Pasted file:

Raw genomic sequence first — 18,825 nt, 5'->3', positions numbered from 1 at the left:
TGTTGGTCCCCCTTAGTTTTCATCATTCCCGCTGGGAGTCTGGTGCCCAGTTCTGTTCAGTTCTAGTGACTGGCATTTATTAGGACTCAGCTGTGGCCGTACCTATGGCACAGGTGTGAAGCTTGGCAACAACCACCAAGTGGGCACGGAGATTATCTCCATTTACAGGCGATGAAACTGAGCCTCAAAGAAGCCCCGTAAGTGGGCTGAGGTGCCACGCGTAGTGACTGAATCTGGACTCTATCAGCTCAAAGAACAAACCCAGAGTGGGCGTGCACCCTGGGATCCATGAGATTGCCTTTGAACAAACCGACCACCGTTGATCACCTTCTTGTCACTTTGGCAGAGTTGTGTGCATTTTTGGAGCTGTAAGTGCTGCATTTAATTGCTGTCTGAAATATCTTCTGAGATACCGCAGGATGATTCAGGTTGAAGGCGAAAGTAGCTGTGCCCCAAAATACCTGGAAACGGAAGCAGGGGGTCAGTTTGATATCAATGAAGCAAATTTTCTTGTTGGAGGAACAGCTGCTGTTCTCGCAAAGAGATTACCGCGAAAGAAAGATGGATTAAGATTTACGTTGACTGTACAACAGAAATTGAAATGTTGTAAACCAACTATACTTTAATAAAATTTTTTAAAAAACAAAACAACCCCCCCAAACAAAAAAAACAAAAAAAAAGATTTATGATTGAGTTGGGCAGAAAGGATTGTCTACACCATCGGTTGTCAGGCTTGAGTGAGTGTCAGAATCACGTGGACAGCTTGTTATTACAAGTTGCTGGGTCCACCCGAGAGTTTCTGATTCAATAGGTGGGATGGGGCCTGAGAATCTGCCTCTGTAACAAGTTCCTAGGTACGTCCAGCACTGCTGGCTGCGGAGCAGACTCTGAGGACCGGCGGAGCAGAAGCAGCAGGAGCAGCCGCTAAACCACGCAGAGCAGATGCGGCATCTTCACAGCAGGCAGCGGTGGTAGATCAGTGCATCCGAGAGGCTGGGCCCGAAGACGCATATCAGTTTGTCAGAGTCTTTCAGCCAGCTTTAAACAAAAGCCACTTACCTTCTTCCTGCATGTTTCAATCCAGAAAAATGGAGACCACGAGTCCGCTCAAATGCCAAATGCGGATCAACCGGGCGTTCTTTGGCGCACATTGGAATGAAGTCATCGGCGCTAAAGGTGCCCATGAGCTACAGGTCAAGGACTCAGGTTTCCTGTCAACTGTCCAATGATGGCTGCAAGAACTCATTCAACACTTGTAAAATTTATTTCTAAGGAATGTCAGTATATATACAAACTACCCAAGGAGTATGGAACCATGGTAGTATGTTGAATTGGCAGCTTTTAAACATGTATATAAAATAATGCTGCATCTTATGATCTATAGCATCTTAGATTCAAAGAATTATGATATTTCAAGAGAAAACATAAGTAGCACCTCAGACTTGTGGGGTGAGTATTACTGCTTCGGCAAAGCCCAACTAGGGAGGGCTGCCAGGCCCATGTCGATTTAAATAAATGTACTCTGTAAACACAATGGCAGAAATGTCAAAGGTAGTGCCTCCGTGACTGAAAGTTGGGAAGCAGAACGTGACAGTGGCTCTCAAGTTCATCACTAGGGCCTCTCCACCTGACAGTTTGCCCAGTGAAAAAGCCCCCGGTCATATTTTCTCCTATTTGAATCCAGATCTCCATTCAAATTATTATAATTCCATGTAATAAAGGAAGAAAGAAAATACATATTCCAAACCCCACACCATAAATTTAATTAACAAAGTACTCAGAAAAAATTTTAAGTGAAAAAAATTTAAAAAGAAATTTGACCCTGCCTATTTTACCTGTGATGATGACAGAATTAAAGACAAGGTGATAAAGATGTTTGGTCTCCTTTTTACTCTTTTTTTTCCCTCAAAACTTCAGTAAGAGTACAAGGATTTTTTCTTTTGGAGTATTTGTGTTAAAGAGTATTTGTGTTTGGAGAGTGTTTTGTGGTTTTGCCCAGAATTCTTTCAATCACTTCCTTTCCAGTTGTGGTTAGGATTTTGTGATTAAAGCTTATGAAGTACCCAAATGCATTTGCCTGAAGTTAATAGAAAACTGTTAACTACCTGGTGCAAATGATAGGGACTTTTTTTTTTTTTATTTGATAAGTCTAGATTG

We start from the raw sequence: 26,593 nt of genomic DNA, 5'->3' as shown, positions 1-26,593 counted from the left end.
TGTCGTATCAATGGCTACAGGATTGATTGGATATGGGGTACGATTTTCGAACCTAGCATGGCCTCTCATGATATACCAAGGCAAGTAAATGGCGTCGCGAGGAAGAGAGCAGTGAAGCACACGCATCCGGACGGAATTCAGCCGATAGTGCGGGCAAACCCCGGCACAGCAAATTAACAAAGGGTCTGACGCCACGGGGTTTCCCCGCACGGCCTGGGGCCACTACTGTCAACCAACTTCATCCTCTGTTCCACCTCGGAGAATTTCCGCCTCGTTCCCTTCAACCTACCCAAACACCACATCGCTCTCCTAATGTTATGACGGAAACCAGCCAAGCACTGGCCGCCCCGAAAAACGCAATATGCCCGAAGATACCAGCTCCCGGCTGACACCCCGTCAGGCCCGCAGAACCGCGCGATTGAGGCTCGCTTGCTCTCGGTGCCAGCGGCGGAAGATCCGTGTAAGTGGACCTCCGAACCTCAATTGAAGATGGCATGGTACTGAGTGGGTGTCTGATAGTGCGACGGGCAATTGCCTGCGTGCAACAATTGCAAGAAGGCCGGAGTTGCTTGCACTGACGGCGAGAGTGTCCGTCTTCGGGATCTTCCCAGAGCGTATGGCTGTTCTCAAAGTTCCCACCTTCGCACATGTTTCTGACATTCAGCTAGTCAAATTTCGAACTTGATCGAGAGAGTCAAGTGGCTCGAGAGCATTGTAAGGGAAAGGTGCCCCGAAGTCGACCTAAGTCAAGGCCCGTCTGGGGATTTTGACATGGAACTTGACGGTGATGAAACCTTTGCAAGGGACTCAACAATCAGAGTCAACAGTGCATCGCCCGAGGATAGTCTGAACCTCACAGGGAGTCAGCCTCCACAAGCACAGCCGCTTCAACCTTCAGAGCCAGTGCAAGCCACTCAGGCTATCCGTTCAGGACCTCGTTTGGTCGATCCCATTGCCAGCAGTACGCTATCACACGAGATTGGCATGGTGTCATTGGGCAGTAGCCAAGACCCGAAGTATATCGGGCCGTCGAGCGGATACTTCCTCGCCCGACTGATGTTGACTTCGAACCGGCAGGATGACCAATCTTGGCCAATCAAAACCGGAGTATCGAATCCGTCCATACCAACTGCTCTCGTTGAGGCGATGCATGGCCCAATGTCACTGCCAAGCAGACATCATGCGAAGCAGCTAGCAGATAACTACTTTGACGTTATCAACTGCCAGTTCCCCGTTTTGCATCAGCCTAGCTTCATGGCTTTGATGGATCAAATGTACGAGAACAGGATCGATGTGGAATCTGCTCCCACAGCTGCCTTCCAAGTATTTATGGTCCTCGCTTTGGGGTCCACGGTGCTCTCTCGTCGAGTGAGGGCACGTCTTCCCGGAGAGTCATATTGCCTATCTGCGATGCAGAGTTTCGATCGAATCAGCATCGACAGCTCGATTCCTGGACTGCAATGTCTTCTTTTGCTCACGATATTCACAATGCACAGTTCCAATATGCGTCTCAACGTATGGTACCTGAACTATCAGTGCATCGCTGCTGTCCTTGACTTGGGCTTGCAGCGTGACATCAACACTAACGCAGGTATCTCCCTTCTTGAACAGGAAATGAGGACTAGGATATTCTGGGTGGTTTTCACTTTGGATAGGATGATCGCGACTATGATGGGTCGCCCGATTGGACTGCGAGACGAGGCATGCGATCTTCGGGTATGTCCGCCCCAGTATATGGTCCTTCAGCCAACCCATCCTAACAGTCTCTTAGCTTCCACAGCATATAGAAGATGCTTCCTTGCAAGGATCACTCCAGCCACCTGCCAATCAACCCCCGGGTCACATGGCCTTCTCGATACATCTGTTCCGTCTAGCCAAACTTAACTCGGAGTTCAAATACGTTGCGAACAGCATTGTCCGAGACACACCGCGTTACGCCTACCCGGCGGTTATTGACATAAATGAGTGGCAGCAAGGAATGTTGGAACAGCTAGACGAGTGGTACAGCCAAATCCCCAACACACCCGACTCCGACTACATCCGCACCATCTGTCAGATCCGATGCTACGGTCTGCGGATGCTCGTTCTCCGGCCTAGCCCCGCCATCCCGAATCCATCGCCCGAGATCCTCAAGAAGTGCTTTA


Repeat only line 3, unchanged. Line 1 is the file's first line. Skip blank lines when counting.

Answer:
We start from the raw sequence: 26,593 nt of genomic DNA, 5'->3' as shown, positions 1-26,593 counted from the left end.